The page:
The Story Behind Everything

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WHEN WE’RE FIGURING out where to go for lunch, history probably isn’t so important a guide as the certainty of good food or the hope of an affordable bill. Still, dining with the past can add real splendor to a meal, as J. M. Fenster shows in our lead story on historic restaurants. “They make a shaft of light even through generations, and if nothing of importance changes, then that is how it happens that a moment that began in 1810 or 1883, or 1912 or 1939, is still lit today, at a table in a room at one of the few hundred historic restaurants in America.”

How well history is lit today depends, of course, on the interest of the beholder. Not long ago I was traveling on a Madison Avenue bus in New York City, shamelessly eavesdropping on the conversations going on around me, when I heard the following exchange. TOT : What does Madison mean? MOTHER : It’s just the name of a street. TOT : But what does it mean ? MOTHER : Nothing. It’s the name of a street.

In New York City, one may freely listen in on fellow travelers—it’s part of the bus rider’s gestalt —but short of halting a pickpocket at work, one rarely speaks up. So I didn’t tell the little girl that the street was named in honor of James Madison, the fourth President of the United States, as were many other Madisons across this country, including a river port in Indiana and the capital of Wisconsin. Exactly why or when New York honored the President I didn’t find out until later when I consulted The Street Book , by Henry Moscow, and learned that the avenue was created and named in 1836, the year Madison died.

But that child surely saw, as her mother did not, that there’s a story behind everything we pass on our daily rounds, be it a street sign, an eating place, or even a clump of ferns. In her article on the Adirondack Museum, Jane Colihan writes, “Admire the ferns on a shady hill, and you’ll find a sign explaining that many of the plants are descendants of ones that came in hanging baskets brought by tourists to the hotel here a century ago, when people stayed for as long as three months and kept gardens.” To a degree this sense of place always informs American Heritage , but it becomes most concentrated each April when our travel issue appears.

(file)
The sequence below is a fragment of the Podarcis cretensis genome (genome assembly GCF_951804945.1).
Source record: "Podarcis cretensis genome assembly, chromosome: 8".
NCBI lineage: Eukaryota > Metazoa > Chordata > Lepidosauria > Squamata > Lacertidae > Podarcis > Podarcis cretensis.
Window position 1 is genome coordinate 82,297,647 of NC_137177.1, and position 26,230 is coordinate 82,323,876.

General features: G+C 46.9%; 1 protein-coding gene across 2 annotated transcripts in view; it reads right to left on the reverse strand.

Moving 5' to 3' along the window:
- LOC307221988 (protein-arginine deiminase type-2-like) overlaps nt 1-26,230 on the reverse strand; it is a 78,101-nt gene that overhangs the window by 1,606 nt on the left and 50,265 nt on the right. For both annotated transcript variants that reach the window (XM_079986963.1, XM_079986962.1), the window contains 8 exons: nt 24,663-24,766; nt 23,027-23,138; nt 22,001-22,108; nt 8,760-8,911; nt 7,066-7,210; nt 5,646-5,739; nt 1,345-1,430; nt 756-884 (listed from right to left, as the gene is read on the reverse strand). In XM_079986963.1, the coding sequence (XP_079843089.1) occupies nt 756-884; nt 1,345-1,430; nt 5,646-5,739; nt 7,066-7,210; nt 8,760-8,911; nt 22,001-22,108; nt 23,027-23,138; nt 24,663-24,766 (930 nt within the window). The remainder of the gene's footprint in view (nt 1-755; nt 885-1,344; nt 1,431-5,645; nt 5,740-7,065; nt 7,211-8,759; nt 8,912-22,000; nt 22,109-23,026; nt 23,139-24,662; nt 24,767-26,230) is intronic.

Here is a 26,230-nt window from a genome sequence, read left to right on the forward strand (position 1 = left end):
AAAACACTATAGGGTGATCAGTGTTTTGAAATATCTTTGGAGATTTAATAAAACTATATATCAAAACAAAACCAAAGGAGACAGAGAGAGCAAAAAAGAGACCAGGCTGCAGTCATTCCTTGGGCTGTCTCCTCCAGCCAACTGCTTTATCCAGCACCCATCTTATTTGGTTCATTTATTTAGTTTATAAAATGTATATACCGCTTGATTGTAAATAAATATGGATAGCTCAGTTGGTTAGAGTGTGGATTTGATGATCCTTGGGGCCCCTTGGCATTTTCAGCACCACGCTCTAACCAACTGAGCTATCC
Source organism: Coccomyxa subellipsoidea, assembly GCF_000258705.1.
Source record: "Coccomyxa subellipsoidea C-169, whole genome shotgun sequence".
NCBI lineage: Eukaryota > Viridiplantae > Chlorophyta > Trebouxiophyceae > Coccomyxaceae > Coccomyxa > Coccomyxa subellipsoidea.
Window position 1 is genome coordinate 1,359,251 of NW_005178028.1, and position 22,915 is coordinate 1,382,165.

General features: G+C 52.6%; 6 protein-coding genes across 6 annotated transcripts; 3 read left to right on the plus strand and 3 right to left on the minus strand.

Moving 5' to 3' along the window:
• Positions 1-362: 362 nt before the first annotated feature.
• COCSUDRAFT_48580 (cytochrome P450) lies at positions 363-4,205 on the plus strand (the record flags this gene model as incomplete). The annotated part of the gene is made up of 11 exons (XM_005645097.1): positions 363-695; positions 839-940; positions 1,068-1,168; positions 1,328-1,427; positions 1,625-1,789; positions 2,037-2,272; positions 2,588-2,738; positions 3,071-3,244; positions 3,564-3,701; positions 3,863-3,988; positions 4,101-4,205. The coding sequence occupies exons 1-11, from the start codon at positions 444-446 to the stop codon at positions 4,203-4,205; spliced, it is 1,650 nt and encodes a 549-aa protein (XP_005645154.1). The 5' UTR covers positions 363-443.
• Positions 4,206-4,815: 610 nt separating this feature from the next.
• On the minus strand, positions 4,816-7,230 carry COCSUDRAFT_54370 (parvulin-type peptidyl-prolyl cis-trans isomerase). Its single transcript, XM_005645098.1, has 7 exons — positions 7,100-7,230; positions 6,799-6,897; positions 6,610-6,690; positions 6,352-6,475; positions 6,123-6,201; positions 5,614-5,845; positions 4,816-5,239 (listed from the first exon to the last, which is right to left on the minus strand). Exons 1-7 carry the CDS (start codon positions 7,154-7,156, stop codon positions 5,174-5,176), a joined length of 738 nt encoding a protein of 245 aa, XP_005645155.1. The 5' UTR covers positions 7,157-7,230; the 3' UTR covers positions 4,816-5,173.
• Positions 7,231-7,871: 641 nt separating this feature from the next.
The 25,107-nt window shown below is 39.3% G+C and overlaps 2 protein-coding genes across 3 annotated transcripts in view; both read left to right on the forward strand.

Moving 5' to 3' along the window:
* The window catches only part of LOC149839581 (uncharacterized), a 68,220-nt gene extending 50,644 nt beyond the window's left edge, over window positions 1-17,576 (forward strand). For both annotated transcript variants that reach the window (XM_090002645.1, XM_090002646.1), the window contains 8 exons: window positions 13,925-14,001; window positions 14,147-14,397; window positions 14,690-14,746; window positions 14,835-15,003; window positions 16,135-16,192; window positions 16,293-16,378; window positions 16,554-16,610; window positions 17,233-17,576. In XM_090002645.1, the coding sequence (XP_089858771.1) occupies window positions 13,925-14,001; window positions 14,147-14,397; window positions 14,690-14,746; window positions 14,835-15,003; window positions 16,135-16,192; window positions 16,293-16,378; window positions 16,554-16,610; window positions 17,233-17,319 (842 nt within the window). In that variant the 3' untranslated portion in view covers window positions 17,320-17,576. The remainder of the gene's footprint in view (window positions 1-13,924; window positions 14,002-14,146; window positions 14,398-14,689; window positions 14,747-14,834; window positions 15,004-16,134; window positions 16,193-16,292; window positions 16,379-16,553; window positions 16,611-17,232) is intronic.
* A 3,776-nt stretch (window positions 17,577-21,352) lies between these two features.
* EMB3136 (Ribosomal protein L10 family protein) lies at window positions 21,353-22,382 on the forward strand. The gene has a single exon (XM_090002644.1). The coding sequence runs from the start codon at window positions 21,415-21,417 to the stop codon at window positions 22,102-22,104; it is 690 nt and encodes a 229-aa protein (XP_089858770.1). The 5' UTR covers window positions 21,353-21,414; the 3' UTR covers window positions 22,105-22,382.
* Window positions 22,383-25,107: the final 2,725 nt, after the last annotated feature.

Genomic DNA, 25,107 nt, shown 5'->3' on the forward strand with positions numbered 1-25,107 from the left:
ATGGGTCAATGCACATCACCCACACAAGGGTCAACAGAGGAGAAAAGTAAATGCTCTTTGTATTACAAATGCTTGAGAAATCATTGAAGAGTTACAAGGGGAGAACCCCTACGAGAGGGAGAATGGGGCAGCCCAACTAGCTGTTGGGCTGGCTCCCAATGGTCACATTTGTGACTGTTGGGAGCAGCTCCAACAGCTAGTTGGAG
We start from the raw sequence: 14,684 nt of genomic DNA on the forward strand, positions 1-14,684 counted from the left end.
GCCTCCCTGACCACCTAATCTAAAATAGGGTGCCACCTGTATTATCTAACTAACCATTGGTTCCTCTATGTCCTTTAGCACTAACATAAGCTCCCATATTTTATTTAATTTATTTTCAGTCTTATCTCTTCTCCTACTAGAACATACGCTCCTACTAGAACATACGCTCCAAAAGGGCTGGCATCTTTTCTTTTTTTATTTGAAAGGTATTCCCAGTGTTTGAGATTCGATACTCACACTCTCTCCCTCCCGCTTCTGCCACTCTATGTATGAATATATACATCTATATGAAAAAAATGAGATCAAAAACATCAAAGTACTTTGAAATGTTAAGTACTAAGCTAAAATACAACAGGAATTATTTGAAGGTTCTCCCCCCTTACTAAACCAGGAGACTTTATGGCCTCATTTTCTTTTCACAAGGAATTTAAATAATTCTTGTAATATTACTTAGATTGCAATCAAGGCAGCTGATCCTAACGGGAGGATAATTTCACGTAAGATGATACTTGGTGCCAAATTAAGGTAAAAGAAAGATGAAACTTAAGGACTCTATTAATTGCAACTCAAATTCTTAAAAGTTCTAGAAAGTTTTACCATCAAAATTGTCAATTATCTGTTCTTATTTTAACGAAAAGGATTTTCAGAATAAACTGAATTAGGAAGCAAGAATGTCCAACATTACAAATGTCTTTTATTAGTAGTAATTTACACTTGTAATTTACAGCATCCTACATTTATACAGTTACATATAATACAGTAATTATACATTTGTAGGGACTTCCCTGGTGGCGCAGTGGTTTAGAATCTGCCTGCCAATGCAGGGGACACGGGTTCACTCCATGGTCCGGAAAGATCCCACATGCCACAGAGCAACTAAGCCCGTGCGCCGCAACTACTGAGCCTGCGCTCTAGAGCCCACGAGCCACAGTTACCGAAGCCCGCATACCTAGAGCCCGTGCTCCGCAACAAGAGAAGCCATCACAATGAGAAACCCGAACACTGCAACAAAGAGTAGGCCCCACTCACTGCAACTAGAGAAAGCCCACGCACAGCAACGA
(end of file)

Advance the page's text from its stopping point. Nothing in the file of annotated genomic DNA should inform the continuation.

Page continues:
One child’s curiosity about the life of another inspired Lisa Blumberg’s article on the landscape that shaped Laura Ingalls Wilder’s Little House books. Before Blumberg was five, she made her mother read aloud the entire series, and, she reports, “When I learned to read, I went back to them again and again.” A lawyer by trade, she is also something of a Wilder junkie: “Some people collect stamps. Learning about the Ingallses ... is what I do.” So it was inevitable that Blumberg would venture to the prairie towns of De Smet, South Dakota, and Walnut Grove, Minnesota. She came away with a sharper sense of what had made the Ingallses pit themselves against the soil and the weather and why “for a brief time Pa had thought that with hard work the family could ‘live like kings’ on the prairie.” Interestingly, the photographer Leslie A. Kelly, whose work adorns Blumberg’s article and who has turned his camera on every single site connected with Wilder, came to his vocation twenty-three years ago because his young daughter, Erin, like so many others, was captivated by Wilder’s life on the prairie.

Every parent knows that “once upon a time” is the most powerful lure you can throw a child; once snared, we are historians for all our travels through life.